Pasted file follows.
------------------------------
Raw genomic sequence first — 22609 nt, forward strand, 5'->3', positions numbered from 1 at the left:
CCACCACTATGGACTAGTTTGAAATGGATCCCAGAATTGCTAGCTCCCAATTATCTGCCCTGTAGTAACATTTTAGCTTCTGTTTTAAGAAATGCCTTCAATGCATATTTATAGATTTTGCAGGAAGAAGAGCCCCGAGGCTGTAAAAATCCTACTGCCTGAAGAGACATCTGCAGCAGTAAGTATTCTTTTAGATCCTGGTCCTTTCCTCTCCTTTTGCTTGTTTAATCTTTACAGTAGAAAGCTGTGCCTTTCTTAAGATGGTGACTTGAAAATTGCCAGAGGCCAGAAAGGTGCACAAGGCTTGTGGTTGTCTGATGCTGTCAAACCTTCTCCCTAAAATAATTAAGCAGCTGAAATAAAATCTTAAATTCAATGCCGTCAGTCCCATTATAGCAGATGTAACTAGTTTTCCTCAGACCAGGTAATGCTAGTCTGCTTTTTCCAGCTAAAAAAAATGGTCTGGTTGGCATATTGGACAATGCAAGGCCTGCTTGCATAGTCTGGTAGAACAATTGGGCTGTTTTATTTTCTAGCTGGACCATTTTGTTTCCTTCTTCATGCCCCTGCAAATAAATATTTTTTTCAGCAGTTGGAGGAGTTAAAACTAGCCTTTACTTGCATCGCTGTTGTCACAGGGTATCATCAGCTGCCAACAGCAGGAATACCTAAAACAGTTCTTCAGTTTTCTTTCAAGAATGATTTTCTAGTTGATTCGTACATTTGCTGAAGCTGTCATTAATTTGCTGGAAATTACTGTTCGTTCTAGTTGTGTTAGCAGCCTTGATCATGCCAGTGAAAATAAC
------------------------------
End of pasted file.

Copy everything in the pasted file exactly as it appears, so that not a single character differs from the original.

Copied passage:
Raw genomic sequence first — 22609 nt, forward strand, 5'->3', positions numbered from 1 at the left:
CCACCACTATGGACTAGTTTGAAATGGATCCCAGAATTGCTAGCTCCCAATTATCTGCCCTGTAGTAACATTTTAGCTTCTGTTTTAAGAAATGCCTTCAATGCATATTTATAGATTTTGCAGGAAGAAGAGCCCCGAGGCTGTAAAAATCCTACTGCCTGAAGAGACATCTGCAGCAGTAAGTATTCTTTTAGATCCTGGTCCTTTCCTCTCCTTTTGCTTGTTTAATCTTTACAGTAGAAAGCTGTGCCTTTCTTAAGATGGTGACTTGAAAATTGCCAGAGGCCAGAAAGGTGCACAAGGCTTGTGGTTGTCTGATGCTGTCAAACCTTCTCCCTAAAATAATTAAGCAGCTGAAATAAAATCTTAAATTCAATGCCGTCAGTCCCATTATAGCAGATGTAACTAGTTTTCCTCAGACCAGGTAATGCTAGTCTGCTTTTTCCAGCTAAAAAAAATGGTCTGGTTGGCATATTGGACAATGCAAGGCCTGCTTGCATAGTCTGGTAGAACAATTGGGCTGTTTTATTTTCTAGCTGGACCATTTTGTTTCCTTCTTCATGCCCCTGCAAATAAATATTTTTTTCAGCAGTTGGAGGAGTTAAAACTAGCCTTTACTTGCATCGCTGTTGTCACAGGGTATCATCAGCTGCCAACAGCAGGAATACCTAAAACAGTTCTTCAGTTTTCTTTCAAGAATGATTTTCTAGTTGATTCGTACATTTGCTGAAGCTGTCATTAATTTGCTGGAAATTACTGTTCGTTCTAGTTGTGTTAGCAGCCTTGATCATGCCAGTGAAAATAAC